It was Mother’s Day. My mom lived in another state so I was going to have lunch and celebrate with a family in Texas that had adopted me as a daughter. I loved time with my far away family and my local family.

I had two desires ever since I was a little girl. To be a wife and a mom. I probably dreamed about it more than most women. When my friends would talk about where they wanted to go in their career I thought about how I would just do the “work thing” until it was time to start a family. I’ll admit, I never desired to be a career woman or achieve anything specific outside of the role of motherhood. I don’t think I made motherhood an idol because I didn’t obsess about it. I just thought it would happen for me like it happened for everyone. It’s the natural progression of life. And I had a great example for a mom!

Then the years started going by …

On this particular Mother’s Day I got in the shower to get ready for church. I remembered it was Mother’s Day. All of a sudden I started to cry. I cried the ugliest of the ugly cry. With each passing tear I got louder and wondered if the apartment above me would call 911. I was aware that the pressure behind the tears were causing my eye lids to swell and soon I’d look like I lost a boxing match. I took the advice of a friend who once told me how to blow my nose without a tissue like they do in baseball (still not sure it’s true Krystl). I don’t usually talk to God in the shower or when I’m going to the bathroom unless it’s an emergency (gotta have respect). But on this day I begged to understand and reasoned with the list of regrets from my past. I pleaded for comfort and strength to accept the fact I may never be a mom.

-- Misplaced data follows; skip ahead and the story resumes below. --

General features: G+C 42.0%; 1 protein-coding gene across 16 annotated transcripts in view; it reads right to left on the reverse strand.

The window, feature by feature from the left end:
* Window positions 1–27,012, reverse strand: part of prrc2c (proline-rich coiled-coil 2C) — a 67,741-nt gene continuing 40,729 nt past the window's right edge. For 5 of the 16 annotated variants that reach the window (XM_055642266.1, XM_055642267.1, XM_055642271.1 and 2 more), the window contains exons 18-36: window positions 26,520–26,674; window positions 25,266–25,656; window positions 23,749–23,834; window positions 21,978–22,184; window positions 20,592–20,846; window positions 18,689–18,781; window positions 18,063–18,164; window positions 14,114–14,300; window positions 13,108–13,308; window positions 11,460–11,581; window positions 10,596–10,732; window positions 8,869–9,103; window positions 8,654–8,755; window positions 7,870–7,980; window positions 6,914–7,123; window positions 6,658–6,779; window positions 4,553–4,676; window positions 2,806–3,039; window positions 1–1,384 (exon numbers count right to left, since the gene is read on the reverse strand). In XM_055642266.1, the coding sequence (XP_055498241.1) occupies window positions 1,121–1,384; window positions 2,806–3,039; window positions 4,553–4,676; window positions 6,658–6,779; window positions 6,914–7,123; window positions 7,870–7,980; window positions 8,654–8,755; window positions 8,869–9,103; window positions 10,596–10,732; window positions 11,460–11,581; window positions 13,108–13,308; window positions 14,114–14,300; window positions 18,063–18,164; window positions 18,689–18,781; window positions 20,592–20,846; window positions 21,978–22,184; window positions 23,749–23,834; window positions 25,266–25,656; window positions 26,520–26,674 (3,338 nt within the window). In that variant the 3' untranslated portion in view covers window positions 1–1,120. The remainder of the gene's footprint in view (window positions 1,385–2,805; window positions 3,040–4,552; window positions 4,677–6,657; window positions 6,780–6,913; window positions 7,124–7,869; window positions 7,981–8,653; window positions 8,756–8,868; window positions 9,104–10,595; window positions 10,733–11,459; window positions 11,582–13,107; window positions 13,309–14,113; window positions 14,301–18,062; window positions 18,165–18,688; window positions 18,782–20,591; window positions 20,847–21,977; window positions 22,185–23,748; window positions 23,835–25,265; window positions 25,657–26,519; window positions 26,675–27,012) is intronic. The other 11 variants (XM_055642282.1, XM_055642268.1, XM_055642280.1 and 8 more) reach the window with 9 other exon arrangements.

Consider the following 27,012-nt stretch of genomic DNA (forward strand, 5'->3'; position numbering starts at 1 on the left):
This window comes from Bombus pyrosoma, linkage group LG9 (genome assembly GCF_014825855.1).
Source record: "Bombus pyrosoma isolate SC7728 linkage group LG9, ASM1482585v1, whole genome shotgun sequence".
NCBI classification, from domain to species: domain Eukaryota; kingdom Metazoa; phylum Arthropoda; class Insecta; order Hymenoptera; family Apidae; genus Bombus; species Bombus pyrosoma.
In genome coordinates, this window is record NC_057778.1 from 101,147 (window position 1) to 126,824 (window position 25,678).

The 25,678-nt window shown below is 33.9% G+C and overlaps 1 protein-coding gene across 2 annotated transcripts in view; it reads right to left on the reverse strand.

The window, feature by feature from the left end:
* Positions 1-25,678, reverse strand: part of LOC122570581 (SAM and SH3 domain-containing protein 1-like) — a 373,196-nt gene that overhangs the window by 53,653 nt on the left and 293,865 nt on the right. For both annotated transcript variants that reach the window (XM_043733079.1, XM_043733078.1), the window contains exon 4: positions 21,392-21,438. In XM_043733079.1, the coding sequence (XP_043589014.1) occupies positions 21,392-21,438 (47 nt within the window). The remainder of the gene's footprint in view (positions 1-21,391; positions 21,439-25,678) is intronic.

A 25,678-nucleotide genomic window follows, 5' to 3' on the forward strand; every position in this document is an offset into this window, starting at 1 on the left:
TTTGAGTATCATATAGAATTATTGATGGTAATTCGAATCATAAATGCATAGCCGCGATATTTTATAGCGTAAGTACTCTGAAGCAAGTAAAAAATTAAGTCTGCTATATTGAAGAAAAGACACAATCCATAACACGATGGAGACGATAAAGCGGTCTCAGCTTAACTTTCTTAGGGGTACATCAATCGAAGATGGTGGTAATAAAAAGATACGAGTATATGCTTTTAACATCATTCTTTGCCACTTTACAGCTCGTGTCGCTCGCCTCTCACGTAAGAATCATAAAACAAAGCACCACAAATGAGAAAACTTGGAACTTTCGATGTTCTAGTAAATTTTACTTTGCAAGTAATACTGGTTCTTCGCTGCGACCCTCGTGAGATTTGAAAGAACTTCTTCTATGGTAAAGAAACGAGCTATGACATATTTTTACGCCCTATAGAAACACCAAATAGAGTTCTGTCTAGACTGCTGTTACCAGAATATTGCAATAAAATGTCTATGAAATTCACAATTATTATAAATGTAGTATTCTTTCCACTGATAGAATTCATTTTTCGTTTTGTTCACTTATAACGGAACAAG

I don’t get jealous when others have something good I don’t have. It’s just not in my makeup. I celebrate every engagement, wedding, baby shower and promotion. I love seeing others happy and I feel their joy in the depth of my heart. Living vicariously through others is rejoicing with those who rejoice!

So what came next surprised me.

I didn’t want to go to church and hear a message geared for mommies. I didn’t want to be the one sitting when all the mommies were honored and stood up. I didn’t want to be passed over again for the gift the church gives out to mommies. I didn’t want to see dressed up kids and mommies. I didn’t want to see the children’s ministry artwork for the mommies. I didn’t want to have other people try to encourage me saying “my time would come to be a mommy.”

The childless single women I know don’t talk about their feelings around Mother’s Day. Maybe it’s against the unspoken rule to honor those that have kids and the understanding the day isn’t made for them. But it’s also because it’s almost like admitting defeat. We don’t speak of it because we don’t want to prophesy the negative because the Bible says there is life and death in the power of the tongue. We don’t discuss it because we still have hope.

Every Mother’s Day reminds us of another year has gone by. Another year for our eggs to get old and our womb to dry up. Gone are the days where we worry about looking good naked for our future husband. That’s superficial compared to the biological clock running out and wondering if we could get pregnant at all.